A Meeting with Sir Garfield Sobers

" Mediocrity and arrogance go hand in hand. But a truly great person is always humble," the words of William Somerset Maugham apply to one truly great person: Sir Garfield Saint Auburn Sobers, or plain Sir Gary, whose 75th birthday falls on July 28. I've seen very many mediocres act and behave as if they're gods. And I've seen the great man and realised that truly greats are indeed self-effacing and oblivious of their greatness.

This quality of being unaware of one's astounding skills endears a person to all. I remember, I went to Swansea, Glamorgan (Welsh) on August 31, 1998. It was the 30th anniversary of Sir Gary's six consecutive sixes off Glamorgan's Malcolm Nash. Sobers was playing for Nottinghamshire on that historical day. Never have I seen any man with so much humility.
 In spite of getting innumerable chances to get autographs of the so-called celebrities, I've never sought anyone's except for Sir Gary. I'd a trepidation, whether the great man would oblige me. I went to him with my father. He told Sir Gary that his son was a great admirer of his immeasurable cricketing skills. " But you were not even born when I retired from all forms of cricket," Sir Gary was surprised.

I told him that my father was a great fan of the famed 3 Ws: Weeks, Worrell and Walcott, who hailed from Barbados, the same island Sir Gary came from. " I saw your clips and slides at MCC, Melbourne Cricket Club in London. " I see, do you also play? " He asked me. I told him that I was more of a spectator rather than a regular cricketer. I asked him how he could control Chinaman, a left-hander's googly?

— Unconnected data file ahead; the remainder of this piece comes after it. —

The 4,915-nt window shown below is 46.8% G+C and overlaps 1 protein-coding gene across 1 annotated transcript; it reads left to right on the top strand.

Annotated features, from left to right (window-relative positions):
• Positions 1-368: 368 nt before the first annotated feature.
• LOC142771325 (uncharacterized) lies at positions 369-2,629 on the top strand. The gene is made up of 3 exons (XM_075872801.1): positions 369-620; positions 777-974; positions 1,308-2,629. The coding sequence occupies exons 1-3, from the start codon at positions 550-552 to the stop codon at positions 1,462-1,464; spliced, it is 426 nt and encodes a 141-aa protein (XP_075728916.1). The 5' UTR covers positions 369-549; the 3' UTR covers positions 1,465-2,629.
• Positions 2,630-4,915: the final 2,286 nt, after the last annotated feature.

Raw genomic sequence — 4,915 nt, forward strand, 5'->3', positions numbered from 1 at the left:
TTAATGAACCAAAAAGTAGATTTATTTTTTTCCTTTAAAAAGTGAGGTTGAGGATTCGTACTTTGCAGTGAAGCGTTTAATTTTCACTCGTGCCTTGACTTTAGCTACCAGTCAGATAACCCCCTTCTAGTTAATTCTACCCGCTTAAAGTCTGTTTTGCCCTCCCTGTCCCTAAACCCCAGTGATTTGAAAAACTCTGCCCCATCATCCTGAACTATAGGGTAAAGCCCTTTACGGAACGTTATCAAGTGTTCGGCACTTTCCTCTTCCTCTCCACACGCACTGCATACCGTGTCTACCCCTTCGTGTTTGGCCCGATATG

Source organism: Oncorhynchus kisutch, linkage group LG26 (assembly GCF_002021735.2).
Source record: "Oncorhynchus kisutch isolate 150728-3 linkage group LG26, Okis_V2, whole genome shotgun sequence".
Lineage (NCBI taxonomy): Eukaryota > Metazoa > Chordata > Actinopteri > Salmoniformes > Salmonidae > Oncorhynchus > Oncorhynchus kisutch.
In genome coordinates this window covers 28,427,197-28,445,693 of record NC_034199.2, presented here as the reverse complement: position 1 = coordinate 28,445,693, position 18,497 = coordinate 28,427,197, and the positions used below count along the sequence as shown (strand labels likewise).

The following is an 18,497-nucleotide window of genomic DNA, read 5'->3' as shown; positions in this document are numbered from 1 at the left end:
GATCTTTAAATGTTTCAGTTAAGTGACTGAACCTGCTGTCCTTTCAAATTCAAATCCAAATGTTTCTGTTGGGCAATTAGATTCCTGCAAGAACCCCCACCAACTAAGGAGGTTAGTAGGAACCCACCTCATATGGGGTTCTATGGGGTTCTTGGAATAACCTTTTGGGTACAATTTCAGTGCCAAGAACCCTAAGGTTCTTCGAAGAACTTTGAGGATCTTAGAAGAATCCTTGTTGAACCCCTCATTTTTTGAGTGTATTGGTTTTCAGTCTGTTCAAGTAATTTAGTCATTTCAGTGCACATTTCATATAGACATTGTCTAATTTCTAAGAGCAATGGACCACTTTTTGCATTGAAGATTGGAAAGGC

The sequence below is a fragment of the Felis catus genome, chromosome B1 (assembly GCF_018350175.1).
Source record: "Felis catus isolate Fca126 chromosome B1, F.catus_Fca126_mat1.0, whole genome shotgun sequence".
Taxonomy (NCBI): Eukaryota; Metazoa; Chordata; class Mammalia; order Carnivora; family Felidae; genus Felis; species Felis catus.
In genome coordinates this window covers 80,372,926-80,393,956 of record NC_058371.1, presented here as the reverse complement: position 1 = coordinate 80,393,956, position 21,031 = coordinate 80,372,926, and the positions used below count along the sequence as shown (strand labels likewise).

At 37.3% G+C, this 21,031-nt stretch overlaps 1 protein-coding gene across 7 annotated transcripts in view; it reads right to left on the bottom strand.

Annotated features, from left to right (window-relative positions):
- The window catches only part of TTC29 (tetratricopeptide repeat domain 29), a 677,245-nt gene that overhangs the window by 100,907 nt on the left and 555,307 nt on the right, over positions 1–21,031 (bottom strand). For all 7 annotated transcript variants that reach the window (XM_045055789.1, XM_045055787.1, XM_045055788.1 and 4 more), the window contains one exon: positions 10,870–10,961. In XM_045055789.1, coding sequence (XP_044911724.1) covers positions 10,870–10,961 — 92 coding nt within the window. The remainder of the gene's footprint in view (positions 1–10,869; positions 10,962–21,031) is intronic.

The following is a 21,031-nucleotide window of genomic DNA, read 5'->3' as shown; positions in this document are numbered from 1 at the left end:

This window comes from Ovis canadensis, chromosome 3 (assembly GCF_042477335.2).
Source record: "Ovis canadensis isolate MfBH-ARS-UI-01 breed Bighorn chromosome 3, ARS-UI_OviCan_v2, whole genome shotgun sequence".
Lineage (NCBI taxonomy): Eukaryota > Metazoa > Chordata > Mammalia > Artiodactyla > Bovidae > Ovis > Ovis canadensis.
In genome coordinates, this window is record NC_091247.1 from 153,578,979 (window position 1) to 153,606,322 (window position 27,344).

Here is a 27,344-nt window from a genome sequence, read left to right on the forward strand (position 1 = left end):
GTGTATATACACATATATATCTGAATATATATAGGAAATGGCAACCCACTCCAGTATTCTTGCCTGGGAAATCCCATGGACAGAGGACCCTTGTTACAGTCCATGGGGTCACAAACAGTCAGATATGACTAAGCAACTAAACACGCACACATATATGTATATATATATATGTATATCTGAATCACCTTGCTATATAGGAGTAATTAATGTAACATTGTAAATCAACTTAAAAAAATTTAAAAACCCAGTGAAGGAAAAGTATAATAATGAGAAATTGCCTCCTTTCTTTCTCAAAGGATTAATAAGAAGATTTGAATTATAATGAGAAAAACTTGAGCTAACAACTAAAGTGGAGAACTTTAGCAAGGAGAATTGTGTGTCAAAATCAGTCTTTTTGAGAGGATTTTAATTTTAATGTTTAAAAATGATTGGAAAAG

He laughed and politely said, " I never had to try extra. It came to me spontaneously." The great batsmen of Sobers' era still vouch for the man's uncanny ability to bowl Chinaman along with a few searing and swerving deliveries. Yorkshire and England's opener Brian Bolus could never read Sir Gary's cutters and Chinaman and the way he was bowled in the 1966 series by a perfect Chinaman.

 I reminded him of his batting tips to Sunil Gavaskar on the tour of 1971, when Sunny scored 774 on his debut series. He again laughed and said, " Sunny required no help from anyone." "An absolute genius", he said of Gavaskar in his typical Bajan English accent despite his long stay in England and Australia. By the way, he'd an Australian wife, who was the only spectator who didn't applaud or give him a standing ovation when he scored that magnificent 254 for the Rest of the World against Australia in 1972. They were about to separate.

When I requested for his autograph, he asked my name and signed: Sobers to Sumit, no Sir Gary. His autograph is still with me and I'll ever cherish the humility of the great man. You seldom come across such magnificent human beings, who're so down to earth and feel embarrassed when they're reminded of their extraordinary exploits. One can learn a lot from a genius like Sir Garfield Sobers.                      
                                             ----Sumit Paul